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Health Innovation Month

During the month of July, we will focus on the technological innovations in military medicine that have made the MHS a leader in health care delivery.

July is Health Innovation Month

The Military Health System (MHS) is focused on continually finding innovative ways to protect, support, and advance the health and welfare of the Defense community. We remain on the cutting edge of medical practices and procedures, thus providing the best possible care for service members and beneficiaries.

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Soldiers test Army's newest transport telemedicine technology

Article
7/20/2018
Soldiers test MEDHUB during an exercise at Camp Atterbury, Indianapolis. (U.S. Army photo by Greg Pugh)

MEDHUB is really about life-saving situational awareness

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Technology | Innovation

Air Force, NASA seek potential medical collaboration

Article
7/19/2018
David Loftus M.D., PH.D, medical officer and principal investigator space biometrics research branch, NASA Ames Research Center, meets with members of the 60th Medical Group at Travis Air Force Base, California. NASA and David Grant Medical Center are meeting for a potential collaboration between the two organizations to help in future space exploration. (U.S. Air Force photo by Louis Briscese)

NASA and the military share a lot of similar medical issues

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Innovation

Navy Care app enables medical appointments from work, home

Article
7/13/2018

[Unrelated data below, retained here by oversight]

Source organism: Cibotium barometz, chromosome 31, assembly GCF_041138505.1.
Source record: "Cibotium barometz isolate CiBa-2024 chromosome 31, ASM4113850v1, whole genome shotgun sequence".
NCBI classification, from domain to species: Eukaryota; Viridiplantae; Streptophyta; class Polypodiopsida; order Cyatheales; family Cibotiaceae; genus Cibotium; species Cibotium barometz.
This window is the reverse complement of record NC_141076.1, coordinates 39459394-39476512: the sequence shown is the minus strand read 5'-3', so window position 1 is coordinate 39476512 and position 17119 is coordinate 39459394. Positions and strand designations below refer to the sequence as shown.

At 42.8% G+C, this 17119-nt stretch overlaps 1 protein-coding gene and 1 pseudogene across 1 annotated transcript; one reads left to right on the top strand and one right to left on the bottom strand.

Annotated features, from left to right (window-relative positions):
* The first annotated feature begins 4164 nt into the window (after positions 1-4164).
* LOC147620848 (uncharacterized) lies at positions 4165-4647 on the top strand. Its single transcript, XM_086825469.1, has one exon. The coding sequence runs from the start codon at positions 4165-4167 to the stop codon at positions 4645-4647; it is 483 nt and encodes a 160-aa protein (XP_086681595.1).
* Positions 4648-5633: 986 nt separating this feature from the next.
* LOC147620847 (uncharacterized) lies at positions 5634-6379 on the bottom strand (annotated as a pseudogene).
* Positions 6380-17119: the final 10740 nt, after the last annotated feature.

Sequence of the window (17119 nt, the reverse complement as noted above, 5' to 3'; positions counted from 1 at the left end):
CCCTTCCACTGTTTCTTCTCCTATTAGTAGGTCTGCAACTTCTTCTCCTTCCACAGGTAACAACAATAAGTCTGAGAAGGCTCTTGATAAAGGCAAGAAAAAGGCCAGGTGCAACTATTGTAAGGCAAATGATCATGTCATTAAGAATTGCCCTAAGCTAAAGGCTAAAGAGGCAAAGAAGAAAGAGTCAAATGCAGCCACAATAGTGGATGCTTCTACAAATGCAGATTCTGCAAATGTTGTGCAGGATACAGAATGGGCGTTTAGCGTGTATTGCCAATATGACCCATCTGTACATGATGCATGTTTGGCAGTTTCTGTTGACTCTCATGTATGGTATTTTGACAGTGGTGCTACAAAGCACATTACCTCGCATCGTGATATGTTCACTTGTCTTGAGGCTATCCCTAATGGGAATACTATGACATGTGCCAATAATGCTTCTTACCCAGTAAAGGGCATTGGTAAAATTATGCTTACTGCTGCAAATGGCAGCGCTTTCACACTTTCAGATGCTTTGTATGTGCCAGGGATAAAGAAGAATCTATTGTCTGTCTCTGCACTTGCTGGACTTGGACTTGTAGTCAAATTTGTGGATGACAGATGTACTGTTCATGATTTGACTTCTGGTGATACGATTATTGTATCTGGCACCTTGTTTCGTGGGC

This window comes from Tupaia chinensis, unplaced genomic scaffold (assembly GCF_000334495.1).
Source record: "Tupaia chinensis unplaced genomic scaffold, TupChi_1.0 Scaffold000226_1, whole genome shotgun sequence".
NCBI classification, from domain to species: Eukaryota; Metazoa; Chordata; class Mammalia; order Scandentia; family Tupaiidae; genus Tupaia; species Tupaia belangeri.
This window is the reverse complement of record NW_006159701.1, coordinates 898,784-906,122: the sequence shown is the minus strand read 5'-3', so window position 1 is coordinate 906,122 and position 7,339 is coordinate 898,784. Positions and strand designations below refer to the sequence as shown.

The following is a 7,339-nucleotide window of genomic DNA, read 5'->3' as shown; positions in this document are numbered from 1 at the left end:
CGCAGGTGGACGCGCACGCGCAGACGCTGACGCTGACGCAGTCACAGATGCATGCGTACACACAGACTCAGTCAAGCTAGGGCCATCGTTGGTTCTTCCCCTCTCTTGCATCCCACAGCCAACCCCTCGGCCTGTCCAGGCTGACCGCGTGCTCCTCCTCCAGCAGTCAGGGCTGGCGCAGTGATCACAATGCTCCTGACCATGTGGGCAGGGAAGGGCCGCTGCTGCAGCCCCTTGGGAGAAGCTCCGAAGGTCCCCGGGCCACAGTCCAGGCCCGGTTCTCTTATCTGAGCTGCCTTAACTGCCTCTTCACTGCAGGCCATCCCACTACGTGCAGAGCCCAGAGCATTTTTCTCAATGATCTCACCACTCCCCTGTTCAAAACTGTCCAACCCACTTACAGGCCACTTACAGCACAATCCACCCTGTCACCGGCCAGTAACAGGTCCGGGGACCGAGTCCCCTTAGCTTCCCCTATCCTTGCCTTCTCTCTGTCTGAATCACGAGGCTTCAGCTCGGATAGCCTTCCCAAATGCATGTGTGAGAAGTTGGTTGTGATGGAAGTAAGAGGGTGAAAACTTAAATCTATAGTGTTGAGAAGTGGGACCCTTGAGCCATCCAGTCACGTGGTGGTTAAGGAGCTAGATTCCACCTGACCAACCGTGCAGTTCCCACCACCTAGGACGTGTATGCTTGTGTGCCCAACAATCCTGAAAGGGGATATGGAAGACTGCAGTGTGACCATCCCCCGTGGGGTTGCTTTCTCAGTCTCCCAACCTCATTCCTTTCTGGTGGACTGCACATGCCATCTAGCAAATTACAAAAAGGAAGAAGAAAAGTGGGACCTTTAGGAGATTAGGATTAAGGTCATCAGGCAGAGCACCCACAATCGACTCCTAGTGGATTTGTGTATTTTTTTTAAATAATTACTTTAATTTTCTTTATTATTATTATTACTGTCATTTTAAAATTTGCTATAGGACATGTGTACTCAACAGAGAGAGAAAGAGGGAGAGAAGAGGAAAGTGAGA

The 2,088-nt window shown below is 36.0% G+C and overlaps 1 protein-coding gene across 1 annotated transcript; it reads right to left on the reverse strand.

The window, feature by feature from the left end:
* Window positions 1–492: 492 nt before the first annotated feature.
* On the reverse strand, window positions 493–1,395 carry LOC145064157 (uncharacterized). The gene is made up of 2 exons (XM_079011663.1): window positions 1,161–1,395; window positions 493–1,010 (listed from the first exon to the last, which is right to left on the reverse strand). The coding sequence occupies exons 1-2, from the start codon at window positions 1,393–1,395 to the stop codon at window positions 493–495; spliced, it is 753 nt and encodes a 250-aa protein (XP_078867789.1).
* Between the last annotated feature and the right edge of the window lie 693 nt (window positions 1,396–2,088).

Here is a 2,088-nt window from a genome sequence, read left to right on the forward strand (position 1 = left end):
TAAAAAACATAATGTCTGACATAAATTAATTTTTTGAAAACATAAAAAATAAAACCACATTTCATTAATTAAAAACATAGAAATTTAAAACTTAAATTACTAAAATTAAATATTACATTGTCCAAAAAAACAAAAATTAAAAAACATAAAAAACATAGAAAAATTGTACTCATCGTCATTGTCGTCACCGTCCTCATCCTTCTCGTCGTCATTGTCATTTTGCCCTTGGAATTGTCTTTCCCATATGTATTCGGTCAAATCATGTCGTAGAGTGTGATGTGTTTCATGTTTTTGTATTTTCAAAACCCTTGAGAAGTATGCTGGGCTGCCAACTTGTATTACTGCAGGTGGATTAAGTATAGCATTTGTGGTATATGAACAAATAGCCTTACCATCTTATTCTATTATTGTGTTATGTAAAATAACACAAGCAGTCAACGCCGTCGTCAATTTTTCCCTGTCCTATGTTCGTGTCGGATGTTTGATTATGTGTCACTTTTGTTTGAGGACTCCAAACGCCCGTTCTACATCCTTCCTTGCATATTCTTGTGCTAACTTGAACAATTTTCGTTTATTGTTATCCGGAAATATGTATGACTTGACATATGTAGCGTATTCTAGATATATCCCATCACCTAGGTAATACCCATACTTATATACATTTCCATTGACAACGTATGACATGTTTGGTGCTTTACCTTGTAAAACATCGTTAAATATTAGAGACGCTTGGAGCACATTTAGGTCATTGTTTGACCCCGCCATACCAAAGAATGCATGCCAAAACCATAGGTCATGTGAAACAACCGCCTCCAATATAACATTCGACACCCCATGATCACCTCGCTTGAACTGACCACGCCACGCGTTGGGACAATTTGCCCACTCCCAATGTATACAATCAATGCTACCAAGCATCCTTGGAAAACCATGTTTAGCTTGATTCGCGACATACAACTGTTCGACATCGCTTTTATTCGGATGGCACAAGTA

A Sailor uses the Navy Care app on her cell phone for a virtual health visit with a Naval Hospital Jacksonville provider. Navy Care enables patients to have a live video visit with a clinician on a smartphone, tablet, or computer. It’s private, secure, and free. (U.S. Navy photo by Petty Officer 1st Class Jacob Sippel)

The app delivers convenient care with the quality of a face-to-face visit

Recommended Content:

Technology | Innovation

MHS GENESIS focal point for Defense Health Agency Director visit at Naval Hospital Bremerton

Article
7/3/2018
Navy Vice Adm. Raquel C. Bono, director of the Defense Health Agency, is welcomed by Hospital Corpsman 3rd Class Stephanie Manamon, assigned to Naval Hospital Bremerton's (NHB) Northwest Beginnings Family Birth Center, during a fact-finding visit to the military treatment facility. The visit provided the opportunity to focus with NHB leadership and staff on MHS GENESIS and exchange frank and candid assessment on both positive and negative experiences, process improvement, and deployment application of the new electronic health record. NHB deployed the new electronic health record on Sept. 23, 2017 for service members, veterans and their families as one of the four sites in the Pacific Northwest along with U.S. Air Force 92nd Medical Group at Fairchild Air Force Base, Naval Health Clinic Oak Harbor and Madigan Army Medical Center (Official Navy photo by Douglas H Stutz, Naval Hospital Bremerton Public Affairs Officer)

The trip included candid conversations regarding implementation, best practices, lessons learned, issues and improvements.

Recommended Content:

Technology | MHS GENESIS

Navy clinic first MHS GENESIS site to complete accreditation

Article
7/3/2018
The official image of the MHS Genesis Logo

Navy clinic first MHS GENESIS site to complete accreditation

Recommended Content:

Technology | MHS GENESIS

This HIV screening starts in the privacy of your own home

Article
7/3/2018
The Air Force offers self-collection kits that include instructions, supplies to obtain a finger-prick blood sample, and a prepaid envelope to mail the sample to a lab for HIV testing.

Air Force offers free kits to encourage more frequent testing

Project Sea Raven delivers cutting-edge pathogen detection technology

Article
5/31/2018
U.S. Navy Petty Officer 1st Class James Bowes, senior preventive-medicine technician, places mosquitoes on a dish to view under a microscope. Project Sea Raven’s capabilities are not limited to just insects – it can test anything from blood to soil and water. (U.S. Navy photo by Petty Officer 1st Class Tom Ouellette)

Project Sea Raven is now an integral part of USNS Mercy’s microbiology capacity

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Global Health Engagement | Technology | Military Hospitals and Clinics

Air Force lab puts medical devices through their paces

Article
4/10/2018